Paying the “Fair Share”

Now let me premise this post by saying that I do think there is a bit of an argument to be made about the lack of bonuses to lower level employees that do a great deal of work for companies, or for salary parity.  But this topic gets kicked around quite frequently.

So when we talk about “fair shares” it’s important to analyze just what share everyone is paying.
Here we see the overall share of the Federal Tax Liability being paid to the government for all taxes (income, payroll, ect.).  These stats are produced by the CBO in it’s analysis of how taxes work in this country.  And most astonishing to me right away is that the bottom 20% of the population pay 0.3% of all Federal taxes.  Even more incredible, the bottom 40% pay about 4% of all the Federal taxes in this country.  That’s nearly half the population paying for 4% while the other half of the population pays for 96% of the Federal Tax Burden.

The top 20% of wage earners in this country pay nearly 70% of all Federal taxes and that number has been rising since the 1970’s.  Fair to address is that the top 20% have also seen an increase in their share of the wealth during that growth period.  That’s not to say that the bottom 50% are “poor” but that through economics the top have sold the bottom a good deal of items and concentrated their wealth (ipads, flat screen tvs, cars, computers, etc.) primarily through investment.

I think it’s important to note that the top 40% of wage earners now pay nearly 90% of the Federal Tax burden for all taxes.  That means the other 60% of lower and middle class earners are left with the remaining 10-15% of the tax burden.  That’s a huge disparity.  I think the issue here is not that top earners aren’t “paying their share” (which I’d conclude they are) but that budgeting and saving even for middle class families seems almost unheard of these days.  Now I understand (as I grew up poor myself) that this doesn’t apply to all families and many are scraping by.  But I think for many middle income families frugal living is a thing of the past.  And now that they face a looming retirement with no savings they feel that retirement is entitled to them.  That somehow they’ll be taken care of, which only has pushed the burden to the younger generation to cover the most costly years of living (65+) when medical treatment becomes a must.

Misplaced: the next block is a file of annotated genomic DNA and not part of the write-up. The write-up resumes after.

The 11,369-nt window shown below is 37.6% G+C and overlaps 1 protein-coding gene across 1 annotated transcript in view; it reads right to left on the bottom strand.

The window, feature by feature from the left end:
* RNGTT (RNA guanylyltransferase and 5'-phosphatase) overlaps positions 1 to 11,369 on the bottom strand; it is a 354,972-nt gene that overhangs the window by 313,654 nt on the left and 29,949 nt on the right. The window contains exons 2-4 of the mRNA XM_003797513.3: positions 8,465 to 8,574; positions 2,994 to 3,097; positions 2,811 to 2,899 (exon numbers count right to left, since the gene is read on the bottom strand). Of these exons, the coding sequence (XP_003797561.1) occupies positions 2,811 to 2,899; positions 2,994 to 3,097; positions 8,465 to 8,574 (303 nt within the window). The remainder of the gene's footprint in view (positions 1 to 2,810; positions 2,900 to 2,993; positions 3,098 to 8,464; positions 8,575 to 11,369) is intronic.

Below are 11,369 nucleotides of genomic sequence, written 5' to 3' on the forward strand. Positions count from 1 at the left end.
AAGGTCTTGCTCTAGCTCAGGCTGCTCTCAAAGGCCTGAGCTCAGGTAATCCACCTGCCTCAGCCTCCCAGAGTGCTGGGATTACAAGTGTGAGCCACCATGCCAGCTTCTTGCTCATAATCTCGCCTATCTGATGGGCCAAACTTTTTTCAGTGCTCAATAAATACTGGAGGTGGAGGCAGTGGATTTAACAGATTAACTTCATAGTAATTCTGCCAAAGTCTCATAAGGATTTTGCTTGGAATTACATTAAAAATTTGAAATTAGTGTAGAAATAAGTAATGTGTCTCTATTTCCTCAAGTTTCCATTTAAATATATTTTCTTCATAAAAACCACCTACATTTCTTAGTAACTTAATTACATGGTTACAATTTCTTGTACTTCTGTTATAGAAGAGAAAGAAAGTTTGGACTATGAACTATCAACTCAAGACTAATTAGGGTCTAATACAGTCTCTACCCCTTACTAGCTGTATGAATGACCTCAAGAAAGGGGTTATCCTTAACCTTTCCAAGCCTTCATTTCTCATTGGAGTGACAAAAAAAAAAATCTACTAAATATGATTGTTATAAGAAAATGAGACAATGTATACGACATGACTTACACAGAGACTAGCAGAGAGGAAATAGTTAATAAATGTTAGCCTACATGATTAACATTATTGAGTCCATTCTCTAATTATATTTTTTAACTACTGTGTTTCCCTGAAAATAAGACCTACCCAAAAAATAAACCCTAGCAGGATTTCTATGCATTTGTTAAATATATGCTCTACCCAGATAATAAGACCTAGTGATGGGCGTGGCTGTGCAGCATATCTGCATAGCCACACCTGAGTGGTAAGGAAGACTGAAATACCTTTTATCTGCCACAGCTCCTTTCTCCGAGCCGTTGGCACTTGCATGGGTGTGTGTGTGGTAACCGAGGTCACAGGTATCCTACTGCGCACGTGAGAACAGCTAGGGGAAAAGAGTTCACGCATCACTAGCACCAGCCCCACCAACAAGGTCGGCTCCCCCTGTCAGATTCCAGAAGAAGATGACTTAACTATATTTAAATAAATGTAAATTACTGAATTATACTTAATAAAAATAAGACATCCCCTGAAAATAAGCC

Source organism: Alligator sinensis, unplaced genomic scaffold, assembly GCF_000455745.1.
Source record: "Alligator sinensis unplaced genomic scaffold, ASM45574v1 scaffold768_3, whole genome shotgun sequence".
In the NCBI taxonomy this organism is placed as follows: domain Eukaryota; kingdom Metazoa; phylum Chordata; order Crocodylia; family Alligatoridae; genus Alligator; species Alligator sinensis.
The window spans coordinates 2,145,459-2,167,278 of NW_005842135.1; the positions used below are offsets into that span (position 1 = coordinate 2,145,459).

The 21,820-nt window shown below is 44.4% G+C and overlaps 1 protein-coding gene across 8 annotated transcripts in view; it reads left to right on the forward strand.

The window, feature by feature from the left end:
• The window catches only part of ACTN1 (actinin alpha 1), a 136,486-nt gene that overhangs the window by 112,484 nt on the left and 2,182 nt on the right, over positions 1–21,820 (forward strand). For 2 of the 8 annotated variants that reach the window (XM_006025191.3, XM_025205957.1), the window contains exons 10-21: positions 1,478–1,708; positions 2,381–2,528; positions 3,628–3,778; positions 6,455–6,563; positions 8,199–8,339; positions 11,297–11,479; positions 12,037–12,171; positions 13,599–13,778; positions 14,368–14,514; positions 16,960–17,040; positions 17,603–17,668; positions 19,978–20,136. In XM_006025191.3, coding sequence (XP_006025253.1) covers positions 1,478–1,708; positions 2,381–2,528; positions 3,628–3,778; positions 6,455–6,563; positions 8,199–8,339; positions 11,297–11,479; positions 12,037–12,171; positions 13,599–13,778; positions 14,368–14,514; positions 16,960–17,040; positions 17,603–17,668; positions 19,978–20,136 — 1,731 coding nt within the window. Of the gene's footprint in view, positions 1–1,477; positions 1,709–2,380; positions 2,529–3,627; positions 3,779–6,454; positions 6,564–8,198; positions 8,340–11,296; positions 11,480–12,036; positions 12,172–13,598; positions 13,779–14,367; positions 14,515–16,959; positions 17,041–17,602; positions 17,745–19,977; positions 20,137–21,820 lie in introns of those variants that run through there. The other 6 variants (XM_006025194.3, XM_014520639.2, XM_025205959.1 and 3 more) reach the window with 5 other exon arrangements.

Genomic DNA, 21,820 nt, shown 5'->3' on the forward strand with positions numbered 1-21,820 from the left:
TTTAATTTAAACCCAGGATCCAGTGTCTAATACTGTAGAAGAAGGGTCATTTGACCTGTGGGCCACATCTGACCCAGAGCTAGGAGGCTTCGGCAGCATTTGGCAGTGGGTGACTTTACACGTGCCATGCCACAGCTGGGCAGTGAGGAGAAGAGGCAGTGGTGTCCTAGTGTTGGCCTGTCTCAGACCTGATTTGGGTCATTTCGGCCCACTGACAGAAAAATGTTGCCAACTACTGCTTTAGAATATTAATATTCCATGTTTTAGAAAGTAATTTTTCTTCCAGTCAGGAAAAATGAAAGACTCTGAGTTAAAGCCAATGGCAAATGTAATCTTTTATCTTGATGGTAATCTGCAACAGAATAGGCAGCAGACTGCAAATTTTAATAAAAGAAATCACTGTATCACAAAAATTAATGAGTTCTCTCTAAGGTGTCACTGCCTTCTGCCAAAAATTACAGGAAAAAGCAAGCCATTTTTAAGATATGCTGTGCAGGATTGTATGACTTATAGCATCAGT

There has been a shift in the American society, which says that middle class families should support kids going to college and traveling and flat screen tvs and two cars.  There’s a “every family deserves this” sort of attitude which assumes that high end products (like cars) should be cheaper.  That tax rates need to reflect this burden on middle class families (buying 2 cars is a must).  I wouldn’t take qualms with the bottom 20% of the population (paying 0.3% of all federal taxes) as they’re the lowest level of earners and surely feel the most burden of providing for their own daily living.  I surely hope they’re not complaining about paying their taxes as they pay very little.  But the middle 20 – 40%, middle income America, certainly should realize that they’re not overburdened with this tax rate either.  That middle 40% of the population pays around 15-20% of the Federal Tax Burden and that’s been declining.  Middle income savings are nearly unheard of.  Yet most middle income homes have luxury items (ipads, ps3’s, 2 cars, flat screen tv’s).  Which I think gets to the problem.  Those without savings are screaming about how unfair their tax burden is, while they refuse to save money and spend what they earn on luxury goods.  Effectively pushing their money to the upper class.
Maybe we need to do a better job teaching budgeting and economics in high school.


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